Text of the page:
I'm a little sad every time I look up on the side of this hill and see this little guy keeping the ditch in place. My great-grandpa worked on cars in the 30's and had plenty of ravines to put cars out to pasture when his customer's vehicles gave out. When I was a kid I would go and sit in the model T's. The other nameplates I remember were Essex's, and a Paige, and Dodge Brother's cars in this "graveyard". They were all half buried in the ground and rotted off at the ground level. They were so cool to see as you drove past. A few years ago when a majority of the farm sold, the new owners, for no reason except that they owned the machines to do it, went through that graveyard and pushed them all into a rusty pile.
I live on the 12 acres that are left of the farm, and was happy to find this one little car left under some thorns. You can't even see it in the summer. Any of you crazy guys want to take a shot at I.D.-ing this thing based on its outline?! Once I know, I'll be sure to put it up on Ebay with this title: "Ran When Parked. Great Project! No Engine. $3,500 No Reserve!" Haha!
Looks like a T body bracket. If those braces between the sills are pressed steel it would be '26 or '27. Beyond that I can't tell. Maybe a touring or Tudor.
I think it is a Tudor, as it only has 2 doors and is quite small. I believe the braces are pressed steel...what would they have been if it were an earlier model?
The entire sub frame on '25 and earlier T's was wood. '26 and '27 had a steel sub frame except the Fordor which continued to use wood to the best of my knowledge.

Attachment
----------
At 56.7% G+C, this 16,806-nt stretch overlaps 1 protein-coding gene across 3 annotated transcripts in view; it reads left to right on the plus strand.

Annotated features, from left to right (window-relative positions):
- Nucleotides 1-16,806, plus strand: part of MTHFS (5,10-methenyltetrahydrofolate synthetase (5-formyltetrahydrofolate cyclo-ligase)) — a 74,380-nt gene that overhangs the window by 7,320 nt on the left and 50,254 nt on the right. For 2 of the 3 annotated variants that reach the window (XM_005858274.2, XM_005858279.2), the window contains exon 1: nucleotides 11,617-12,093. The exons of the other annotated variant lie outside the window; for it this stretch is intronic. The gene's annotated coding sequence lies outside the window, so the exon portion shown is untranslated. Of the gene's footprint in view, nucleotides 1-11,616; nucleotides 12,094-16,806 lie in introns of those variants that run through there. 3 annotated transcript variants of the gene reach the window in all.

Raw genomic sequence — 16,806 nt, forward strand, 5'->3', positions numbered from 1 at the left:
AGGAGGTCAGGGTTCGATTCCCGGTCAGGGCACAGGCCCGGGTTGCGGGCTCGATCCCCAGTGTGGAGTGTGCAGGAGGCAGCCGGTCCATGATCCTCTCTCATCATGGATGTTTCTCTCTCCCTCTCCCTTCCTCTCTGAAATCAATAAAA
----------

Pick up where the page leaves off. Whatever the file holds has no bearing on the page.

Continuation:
I would like to know more about the Paige? (I already have one) Doesn't really matter, though, too far away unless it is brass era.
As to the body you are asking about. It does look very much like Ford body mounting brackets. That means if you want to restore it, you can! There may not be much from the original car left, but it still could be done. Then you can get in on the discussions of "how far gone is too far gone to call it restored?"
First, pull all the bits and pieces you can find from it out of the weeds when weather permits. Then it will be easier to set it in a right direction and determine what you have. Post photos and ask questions here, the best place on the web.
From the photos you posted above, I cannot tell what year or body style you have. But I can tell you that I have restored a few cars from less. (I sometimes call a few of my cars "resurrected")
Drive carefully, and enjoy, W2
Wayne, the Paige was destroyed when that part of the property was sold. I just remember there being one. What I do have is my great grandfather's shop, which interestingly was flattened by a falling tree which in a way protected it from all the people that rummaged through my farm stealing anything of value after my grandfathers death.
I've crawled in there a few times on my belly and come out with brass era parts. I found a Paige hubcap last weekend and an Essex dash cluster that no doubt were taken off those cars before they went into the ravine.
The nice thing about that car is that the lower parts that would be badly rusted on a "right side up car" would be in better shape and making one good car out of two is a possibility.